On top of this, major crises or conflicts in Korea come with a potent additional danger: China is likely to become drawn into any major crisis or conflict on the peninsula. Many people forget the country has a formal military alliance with North Korea dating from 1961—one that pledges mutual assistance in the event of “unprovoked attack” in more absolute terms than the wording of the U.S.-South Korea alliance. An estimated one million Chinese citizens live and work in South Korea, creating the potential need for a massive Chinese noncombat evacuation operation. Loose nuclear weapons on its doorstep would be an even greater threat to China than the United States. And leaders in Beijing could be looking for opportunities to step in as peacemaker or mediator, seizing the geostrategic leadership from the United States.
China’s role could be helpful—or put China on a collision course with the United States as happened in the last Korean War. The risk of escalation would be ever-present and possibly exacerbated by China’s current foreign-policy mindset, which is to increasingly press its demand to be the ultimate arbiter of events in Asia.
Given other U.S. commitments and responsibilities, the lesson is unavoidable: a major crisis or war in Korea is something that would be a massive strategic handicap for the United States. (If a war resulted from an unprovoked U.S. first strike on North Korea, and the United States was blamed for the resulting devastation, then that effect could be fatal to U.S. global legitimacy.) Dramatic steps may need to be considered to transform the security context in Korea, to sidestep these risks before they emerge to undermine U.S. security posture.
For U.S. interests on the peninsula, the United States may want to aim to maintain the credibility of the U.S.-South Korea alliance while endorsing significant steps to reduce the risk of conventional war. North Korea may balk, but North Korean leader Kim Jong-un’s focus on economic development is clear—and if such steps could allow him to reduce his military burden and escape some sanctions through confidence-building, he might be willing to make real concessions. The momentum for major agreements seems to have stalled, but U.S. interests at stake suggest that it should make real efforts to join general tension reduction and conventional arms control to the goal of denuclearization.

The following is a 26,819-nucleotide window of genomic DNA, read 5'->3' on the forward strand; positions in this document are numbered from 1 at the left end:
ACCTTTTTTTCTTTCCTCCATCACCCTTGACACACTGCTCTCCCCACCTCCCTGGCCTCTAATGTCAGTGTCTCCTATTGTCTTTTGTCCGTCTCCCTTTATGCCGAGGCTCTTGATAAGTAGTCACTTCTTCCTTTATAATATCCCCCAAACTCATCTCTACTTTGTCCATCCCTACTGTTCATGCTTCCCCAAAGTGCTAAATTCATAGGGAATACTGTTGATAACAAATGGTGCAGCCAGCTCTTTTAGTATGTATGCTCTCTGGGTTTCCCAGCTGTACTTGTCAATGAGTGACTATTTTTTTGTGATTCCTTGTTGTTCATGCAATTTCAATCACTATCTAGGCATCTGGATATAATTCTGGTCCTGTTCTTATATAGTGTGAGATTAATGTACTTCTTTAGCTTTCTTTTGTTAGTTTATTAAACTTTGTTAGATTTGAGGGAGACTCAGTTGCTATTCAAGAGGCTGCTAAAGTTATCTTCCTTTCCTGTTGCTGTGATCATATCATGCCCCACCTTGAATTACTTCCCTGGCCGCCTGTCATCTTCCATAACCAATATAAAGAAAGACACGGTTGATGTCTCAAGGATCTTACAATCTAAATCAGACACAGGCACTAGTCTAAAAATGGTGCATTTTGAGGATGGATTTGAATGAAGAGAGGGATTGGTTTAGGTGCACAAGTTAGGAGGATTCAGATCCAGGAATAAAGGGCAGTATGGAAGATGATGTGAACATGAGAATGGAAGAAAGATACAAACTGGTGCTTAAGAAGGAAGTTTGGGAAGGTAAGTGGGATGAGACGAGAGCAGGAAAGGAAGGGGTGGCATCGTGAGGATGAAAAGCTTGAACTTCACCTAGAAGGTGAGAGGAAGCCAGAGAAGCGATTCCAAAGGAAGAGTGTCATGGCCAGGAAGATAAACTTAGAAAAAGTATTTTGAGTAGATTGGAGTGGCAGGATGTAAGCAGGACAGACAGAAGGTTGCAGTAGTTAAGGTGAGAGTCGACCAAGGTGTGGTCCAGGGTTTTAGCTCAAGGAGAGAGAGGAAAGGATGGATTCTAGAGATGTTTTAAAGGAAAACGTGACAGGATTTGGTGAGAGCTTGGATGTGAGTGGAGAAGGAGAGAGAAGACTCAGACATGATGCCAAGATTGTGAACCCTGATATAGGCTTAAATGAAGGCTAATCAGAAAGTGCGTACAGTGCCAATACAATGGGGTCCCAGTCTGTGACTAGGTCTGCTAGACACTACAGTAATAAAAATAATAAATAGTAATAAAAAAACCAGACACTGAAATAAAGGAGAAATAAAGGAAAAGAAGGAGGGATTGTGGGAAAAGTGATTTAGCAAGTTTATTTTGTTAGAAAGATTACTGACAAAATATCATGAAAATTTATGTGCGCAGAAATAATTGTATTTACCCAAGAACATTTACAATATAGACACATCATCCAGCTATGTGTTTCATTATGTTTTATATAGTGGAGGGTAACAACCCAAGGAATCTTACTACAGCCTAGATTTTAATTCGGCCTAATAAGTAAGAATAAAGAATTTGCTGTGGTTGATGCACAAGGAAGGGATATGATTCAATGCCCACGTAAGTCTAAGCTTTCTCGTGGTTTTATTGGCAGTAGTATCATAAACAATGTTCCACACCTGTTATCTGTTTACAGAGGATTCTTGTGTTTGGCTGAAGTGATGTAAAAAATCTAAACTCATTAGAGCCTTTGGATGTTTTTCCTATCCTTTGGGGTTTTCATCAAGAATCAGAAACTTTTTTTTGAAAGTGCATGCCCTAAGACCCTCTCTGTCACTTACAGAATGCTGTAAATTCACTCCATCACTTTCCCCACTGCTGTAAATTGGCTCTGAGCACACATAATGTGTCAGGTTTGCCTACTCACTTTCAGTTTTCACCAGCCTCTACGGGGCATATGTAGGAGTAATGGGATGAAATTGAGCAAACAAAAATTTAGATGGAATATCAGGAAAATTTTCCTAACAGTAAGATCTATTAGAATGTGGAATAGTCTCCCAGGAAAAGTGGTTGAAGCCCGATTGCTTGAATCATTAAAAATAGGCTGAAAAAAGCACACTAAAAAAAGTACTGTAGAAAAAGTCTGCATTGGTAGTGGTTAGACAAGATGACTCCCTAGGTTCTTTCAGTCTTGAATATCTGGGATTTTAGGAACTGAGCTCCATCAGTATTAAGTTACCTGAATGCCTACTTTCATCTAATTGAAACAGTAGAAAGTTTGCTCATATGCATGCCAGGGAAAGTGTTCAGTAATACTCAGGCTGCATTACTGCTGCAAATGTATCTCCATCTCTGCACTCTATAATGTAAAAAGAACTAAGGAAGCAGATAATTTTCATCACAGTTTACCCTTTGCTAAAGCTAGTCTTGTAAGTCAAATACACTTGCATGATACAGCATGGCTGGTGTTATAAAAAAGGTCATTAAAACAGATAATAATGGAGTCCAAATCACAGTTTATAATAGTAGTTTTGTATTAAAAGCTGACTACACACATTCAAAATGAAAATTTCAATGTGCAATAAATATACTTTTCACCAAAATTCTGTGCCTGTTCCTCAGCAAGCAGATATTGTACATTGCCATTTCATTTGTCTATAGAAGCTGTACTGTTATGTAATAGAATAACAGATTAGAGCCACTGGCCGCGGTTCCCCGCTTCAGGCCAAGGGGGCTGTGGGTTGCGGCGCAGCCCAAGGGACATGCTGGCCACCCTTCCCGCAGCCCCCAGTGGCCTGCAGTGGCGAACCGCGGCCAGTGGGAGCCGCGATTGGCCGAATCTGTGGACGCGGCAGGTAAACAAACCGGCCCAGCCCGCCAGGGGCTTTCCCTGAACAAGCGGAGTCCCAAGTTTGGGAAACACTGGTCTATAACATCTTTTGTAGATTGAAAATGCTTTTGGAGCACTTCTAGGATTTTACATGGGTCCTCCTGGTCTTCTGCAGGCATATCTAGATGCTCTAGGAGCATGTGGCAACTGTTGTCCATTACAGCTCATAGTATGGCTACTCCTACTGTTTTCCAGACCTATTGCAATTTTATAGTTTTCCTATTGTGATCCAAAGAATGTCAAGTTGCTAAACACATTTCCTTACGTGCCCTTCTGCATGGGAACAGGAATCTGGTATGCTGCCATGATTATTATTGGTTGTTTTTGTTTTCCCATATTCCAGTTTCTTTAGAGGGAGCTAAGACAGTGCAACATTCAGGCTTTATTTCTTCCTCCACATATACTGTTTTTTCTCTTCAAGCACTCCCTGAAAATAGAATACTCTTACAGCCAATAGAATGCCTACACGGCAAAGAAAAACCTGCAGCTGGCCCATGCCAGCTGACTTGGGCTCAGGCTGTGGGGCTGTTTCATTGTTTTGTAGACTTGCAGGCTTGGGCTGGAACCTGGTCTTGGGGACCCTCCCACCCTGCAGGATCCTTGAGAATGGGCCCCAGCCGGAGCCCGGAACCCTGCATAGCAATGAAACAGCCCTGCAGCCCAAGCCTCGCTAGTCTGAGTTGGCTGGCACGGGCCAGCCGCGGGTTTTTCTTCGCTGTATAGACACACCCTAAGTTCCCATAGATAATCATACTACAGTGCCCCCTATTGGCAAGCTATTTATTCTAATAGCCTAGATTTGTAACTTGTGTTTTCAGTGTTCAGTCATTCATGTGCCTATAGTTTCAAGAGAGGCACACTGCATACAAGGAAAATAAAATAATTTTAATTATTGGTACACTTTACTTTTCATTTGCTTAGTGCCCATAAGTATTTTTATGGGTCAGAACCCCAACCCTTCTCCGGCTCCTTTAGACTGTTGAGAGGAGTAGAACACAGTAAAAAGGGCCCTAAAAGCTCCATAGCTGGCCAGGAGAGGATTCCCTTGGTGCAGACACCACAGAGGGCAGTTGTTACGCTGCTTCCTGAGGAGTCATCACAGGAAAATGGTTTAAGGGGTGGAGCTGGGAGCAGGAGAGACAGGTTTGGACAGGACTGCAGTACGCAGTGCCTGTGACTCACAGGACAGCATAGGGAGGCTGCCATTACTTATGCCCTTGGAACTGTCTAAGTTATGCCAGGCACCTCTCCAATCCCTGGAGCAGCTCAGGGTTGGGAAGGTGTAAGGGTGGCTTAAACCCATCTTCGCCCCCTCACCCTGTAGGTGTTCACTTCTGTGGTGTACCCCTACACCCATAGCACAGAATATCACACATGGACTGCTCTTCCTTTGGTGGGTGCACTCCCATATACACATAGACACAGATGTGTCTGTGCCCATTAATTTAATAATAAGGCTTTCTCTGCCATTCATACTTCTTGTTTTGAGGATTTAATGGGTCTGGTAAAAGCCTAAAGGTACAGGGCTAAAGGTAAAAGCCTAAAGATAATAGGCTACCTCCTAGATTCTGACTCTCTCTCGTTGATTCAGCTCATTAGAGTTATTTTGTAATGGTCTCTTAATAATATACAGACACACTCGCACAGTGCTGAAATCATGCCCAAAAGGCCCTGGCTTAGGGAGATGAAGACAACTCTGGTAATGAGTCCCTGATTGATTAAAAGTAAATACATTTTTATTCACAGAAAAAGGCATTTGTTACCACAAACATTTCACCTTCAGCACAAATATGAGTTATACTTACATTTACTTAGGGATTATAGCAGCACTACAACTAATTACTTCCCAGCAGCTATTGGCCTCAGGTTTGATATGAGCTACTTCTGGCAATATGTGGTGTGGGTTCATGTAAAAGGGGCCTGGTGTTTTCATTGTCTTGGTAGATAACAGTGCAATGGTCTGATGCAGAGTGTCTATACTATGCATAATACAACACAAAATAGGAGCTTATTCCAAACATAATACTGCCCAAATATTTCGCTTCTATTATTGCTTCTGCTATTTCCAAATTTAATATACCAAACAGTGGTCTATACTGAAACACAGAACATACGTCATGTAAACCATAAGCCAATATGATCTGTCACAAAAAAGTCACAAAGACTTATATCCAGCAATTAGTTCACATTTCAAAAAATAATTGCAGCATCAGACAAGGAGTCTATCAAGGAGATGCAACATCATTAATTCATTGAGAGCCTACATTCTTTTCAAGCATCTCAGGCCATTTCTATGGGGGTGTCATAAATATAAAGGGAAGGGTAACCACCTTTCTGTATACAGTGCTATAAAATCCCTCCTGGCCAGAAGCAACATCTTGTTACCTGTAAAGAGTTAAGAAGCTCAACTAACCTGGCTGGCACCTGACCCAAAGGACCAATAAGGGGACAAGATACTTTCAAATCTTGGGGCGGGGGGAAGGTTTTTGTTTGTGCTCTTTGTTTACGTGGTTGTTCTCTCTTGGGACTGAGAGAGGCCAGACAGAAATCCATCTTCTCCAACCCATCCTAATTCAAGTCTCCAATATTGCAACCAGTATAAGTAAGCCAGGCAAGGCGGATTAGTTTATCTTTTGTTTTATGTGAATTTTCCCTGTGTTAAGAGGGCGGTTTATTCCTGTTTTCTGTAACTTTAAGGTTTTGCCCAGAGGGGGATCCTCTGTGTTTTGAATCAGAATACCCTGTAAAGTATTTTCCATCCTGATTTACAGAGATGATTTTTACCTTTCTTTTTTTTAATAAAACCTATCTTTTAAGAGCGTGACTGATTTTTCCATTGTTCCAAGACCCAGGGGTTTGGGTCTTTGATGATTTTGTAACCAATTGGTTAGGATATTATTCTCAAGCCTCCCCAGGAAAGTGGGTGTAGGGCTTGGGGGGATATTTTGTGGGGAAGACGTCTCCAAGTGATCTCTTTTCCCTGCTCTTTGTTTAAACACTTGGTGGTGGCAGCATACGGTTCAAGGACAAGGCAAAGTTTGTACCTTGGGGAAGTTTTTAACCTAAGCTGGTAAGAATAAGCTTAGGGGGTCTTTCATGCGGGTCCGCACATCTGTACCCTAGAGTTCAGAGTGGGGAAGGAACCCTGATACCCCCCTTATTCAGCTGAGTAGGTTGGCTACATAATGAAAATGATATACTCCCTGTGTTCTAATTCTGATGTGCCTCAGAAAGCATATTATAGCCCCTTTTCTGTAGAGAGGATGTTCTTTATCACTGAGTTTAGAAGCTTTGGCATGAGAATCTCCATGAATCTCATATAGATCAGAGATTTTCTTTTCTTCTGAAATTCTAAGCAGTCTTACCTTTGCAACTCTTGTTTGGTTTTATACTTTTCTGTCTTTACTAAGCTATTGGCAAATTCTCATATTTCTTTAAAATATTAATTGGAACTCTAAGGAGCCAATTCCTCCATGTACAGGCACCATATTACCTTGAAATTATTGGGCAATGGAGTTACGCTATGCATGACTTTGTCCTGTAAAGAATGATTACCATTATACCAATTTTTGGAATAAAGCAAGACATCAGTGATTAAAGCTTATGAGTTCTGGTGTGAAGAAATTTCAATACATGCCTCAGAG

The program of tension reduction and confidence-building could have multiple components: Overall reductions in conventional forces; specific, targeted cuts in forces deployed near the DMZ; a large, true demilitarized zone on either side of the border in which military forces are not allowed to be stationed; installation of sensors and transparency measures; and even the deployment of official UN peacekeepers in the border area. The agreement could be formalized with a multilateral endorsement—including China—of non-aggression. In the process, the United States could convey a willingness to consider significant reductions in forces deployed in Korea as well as take other confidence-building steps to build trust with North Korea, China, and other regional allies.
This proposed U.S. goal—along with that of its ally, South Korea—aims to make conventional conflict all but impossible in Korea, and in the process vastly reduce the potential for the multiple intersecting scenarios described. Combined with some form of nuclear deal that reduces the risk of conflict from that avenue, the United States could likely reduce its planned requirements for a crisis contingency on the Korean Peninsula.
In this era of global competition in which U.S. resources are stretched thin, the United States should consider looking for opportunities to scale back potential overcommitment. The current inter-Korean dialogue presents an opportunity. If it is not taken, then the alternative may be more costly than U.S. global posture could sustain.
Michael J. Mazarr is a senior political scientist and Gian Gentile is a senior historian at the nonprofit, nonpartisan RAND Corporation.